4.  Stay connected.

Adjusting to a life spent almost entirely at home can be exceedingly difficult. Feelings of loneliness and despair can make your current situation worse. Take time every day to connect with someone outside your home. Call or Facetime family, friends, or colleagues. Participate in video meetings or events to which you are invited. Consider joining a virtual book club or another group related to your hobbies. The key is to keep reaching out to others and maintain personal relationships.

5.  Stay ahead of your stress.

One of the easiest ways to make a situation worse is by becoming overstressed. Therefore, it is important to be proactive about managing your stress levels during COVID-19. Simple ways to manage stress include eating healthy, exercising daily, prioritizing rest and sleep, connecting with others, and taking a break when you feel yourself getting overwhelmed. Every day do something that allows you to disconnect physically and mentally from work and life around you, such as putting together a puzzle, playing a game, reading a book, or tackling a fun home improvement project.

6.  Practice the basics to stay healthy.

Remain vigilant, but level-headed about your health to help you adjust. Knowing that you are doing your best to reduce the risk will help you adjust. The basics, according to the CDC, include:

  • Wash your hands frequently with soap and water for 20 seconds. This is particularly true when you are out in public, have just returned home, or have coughed, sneezed, or blown your nose. 
  • If soap and water isn’t available, use a hand sanitizer that is at least 60% alcohol.
  • Keep your hands away from your eyes, nose, and mouth.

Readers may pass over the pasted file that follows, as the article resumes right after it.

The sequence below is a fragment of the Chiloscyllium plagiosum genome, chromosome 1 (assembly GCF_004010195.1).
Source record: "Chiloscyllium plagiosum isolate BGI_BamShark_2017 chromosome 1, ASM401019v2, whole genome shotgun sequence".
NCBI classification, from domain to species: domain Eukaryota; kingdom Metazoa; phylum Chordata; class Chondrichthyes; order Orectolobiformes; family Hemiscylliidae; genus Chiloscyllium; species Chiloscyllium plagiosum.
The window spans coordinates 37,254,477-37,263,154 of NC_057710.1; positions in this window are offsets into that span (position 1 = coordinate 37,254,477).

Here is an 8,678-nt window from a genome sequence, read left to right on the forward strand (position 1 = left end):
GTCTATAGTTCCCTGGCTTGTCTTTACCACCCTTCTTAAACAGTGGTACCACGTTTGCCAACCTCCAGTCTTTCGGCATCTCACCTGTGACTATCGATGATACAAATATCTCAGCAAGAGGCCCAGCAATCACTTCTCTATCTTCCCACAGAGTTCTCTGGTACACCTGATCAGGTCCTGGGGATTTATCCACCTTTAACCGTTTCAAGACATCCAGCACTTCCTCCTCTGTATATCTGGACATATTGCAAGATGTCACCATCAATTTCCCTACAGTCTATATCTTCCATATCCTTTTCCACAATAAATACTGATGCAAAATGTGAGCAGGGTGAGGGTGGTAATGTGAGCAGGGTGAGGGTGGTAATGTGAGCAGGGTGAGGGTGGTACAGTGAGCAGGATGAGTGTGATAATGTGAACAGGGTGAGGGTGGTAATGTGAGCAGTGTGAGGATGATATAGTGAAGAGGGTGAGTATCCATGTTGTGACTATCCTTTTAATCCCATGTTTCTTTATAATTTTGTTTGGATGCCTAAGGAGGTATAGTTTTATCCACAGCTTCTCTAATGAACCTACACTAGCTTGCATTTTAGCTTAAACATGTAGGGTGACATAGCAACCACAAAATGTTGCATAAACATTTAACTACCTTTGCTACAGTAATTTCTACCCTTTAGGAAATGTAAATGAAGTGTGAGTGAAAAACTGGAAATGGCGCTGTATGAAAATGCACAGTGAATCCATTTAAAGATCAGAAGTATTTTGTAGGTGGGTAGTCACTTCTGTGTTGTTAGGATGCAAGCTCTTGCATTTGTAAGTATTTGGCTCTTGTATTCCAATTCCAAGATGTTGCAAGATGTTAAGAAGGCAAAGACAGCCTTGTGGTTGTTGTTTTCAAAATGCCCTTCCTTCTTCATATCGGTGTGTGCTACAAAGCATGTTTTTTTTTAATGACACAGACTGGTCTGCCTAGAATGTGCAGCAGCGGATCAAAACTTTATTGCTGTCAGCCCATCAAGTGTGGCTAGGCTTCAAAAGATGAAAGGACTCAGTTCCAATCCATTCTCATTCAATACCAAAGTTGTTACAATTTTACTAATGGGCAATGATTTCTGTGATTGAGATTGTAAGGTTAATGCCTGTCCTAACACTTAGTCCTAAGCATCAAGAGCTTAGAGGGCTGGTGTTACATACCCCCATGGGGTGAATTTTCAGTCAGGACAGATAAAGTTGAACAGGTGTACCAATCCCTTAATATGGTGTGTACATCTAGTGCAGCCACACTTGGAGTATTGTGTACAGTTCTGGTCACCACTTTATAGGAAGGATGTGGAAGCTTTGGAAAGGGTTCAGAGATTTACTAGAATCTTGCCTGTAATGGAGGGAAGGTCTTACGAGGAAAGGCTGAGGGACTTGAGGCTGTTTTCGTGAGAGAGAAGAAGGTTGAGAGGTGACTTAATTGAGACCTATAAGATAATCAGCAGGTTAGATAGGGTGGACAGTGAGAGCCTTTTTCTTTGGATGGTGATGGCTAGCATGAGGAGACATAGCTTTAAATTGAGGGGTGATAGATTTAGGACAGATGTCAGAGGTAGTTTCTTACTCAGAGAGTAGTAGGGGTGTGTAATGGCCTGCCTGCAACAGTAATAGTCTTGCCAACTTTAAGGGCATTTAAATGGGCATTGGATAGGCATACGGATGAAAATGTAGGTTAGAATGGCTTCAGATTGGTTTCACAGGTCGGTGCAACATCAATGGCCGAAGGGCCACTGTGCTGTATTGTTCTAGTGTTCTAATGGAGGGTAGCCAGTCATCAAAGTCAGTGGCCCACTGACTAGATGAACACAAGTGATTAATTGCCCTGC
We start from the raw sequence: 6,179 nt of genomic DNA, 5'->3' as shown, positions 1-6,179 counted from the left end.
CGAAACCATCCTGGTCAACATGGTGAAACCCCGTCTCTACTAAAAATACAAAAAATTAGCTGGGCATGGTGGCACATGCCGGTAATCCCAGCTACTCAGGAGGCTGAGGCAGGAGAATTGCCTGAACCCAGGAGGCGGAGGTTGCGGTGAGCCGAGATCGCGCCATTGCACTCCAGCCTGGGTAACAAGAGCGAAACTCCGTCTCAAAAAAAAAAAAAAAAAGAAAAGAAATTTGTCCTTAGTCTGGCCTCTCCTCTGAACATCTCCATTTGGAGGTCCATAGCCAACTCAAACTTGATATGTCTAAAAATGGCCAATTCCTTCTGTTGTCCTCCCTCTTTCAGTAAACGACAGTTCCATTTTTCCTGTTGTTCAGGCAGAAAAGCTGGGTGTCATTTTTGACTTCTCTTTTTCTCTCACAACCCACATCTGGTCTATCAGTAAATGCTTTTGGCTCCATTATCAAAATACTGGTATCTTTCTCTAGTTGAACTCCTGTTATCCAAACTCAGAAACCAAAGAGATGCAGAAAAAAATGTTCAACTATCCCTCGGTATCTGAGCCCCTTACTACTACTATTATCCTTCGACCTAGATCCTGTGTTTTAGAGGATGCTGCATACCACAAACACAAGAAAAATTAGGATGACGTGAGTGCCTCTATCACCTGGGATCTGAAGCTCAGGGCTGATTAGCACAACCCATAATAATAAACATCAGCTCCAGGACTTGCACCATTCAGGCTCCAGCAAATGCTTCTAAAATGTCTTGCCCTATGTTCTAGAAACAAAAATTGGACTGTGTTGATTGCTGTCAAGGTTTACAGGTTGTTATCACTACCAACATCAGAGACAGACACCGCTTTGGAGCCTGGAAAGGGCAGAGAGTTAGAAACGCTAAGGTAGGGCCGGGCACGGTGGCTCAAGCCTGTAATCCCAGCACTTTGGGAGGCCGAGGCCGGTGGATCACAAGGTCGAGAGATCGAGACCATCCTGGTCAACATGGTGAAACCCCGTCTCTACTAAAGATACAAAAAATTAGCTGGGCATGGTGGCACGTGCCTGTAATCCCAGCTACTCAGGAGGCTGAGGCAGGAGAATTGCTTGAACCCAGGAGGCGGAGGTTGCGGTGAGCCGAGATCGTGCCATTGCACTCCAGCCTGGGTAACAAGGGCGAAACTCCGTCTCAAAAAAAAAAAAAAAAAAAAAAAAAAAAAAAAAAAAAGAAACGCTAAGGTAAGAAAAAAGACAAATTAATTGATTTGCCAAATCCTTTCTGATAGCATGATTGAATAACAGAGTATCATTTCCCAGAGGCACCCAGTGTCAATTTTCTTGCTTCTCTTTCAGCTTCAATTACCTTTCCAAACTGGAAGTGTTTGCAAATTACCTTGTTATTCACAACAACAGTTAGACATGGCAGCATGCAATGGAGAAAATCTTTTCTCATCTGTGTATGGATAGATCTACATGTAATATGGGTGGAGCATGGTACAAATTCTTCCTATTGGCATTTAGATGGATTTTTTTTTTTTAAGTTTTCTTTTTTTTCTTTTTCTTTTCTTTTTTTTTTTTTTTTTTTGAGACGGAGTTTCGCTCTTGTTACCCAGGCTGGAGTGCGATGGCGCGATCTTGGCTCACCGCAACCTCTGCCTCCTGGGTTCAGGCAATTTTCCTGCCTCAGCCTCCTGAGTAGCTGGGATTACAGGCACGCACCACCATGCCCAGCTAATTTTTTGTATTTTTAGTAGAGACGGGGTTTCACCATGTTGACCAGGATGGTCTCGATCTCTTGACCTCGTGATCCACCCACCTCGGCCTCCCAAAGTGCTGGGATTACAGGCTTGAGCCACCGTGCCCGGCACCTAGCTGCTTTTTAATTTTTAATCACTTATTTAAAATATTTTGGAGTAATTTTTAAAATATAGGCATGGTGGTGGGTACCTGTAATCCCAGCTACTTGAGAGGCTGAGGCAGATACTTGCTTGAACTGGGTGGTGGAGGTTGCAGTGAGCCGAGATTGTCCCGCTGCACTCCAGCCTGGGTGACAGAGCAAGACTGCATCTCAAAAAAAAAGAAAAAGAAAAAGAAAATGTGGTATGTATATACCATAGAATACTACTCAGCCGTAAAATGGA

• Stay at least 6 feet away from other people when outside the home.
  • Avoid large gatherings.
  • Cover coughs and sneezes.
  • Daily clean and disinfect any frequently touched surfaces.
  • Cover your mouth and nose with a cloth or mask when you’re around other people. (This is primarily meant to protect others in case you are infected.)

7.  Stay in the present by practicing mindfulness.

Worrying about what may happen in the future can make it exceedingly difficult to adjust to COVID-19 today. There are simply too many unknowns while trying to adjust. Mindfulness helps you stay in the present by making you pay attention to your surroundings and focusing on what is happening here and now instead of worrying about what can happen in the future. Think about the positive things you are experiencing now, such as being able to spend more time with your immediate family. At the same time, focus on the things you can control.

Some tips for practicing mindfulness include:

  • Going for a walk outside to enjoy some fresh air. (Remember social distancing!)
  • Taking a few deep breaths.
  • Take advantage of various mindfulness apps, such as Calm, Headspace, or Stop, Breathe & Think. (All are free.)
  • Take part in a hobby that you enjoy and reduces your stress.

Right now, we’re living in a totally different world than we’ve ever experienced, so it’s completely understandable that you may be struggling to adjust. Using the tips above should help you get through these strange times and improve your life overall.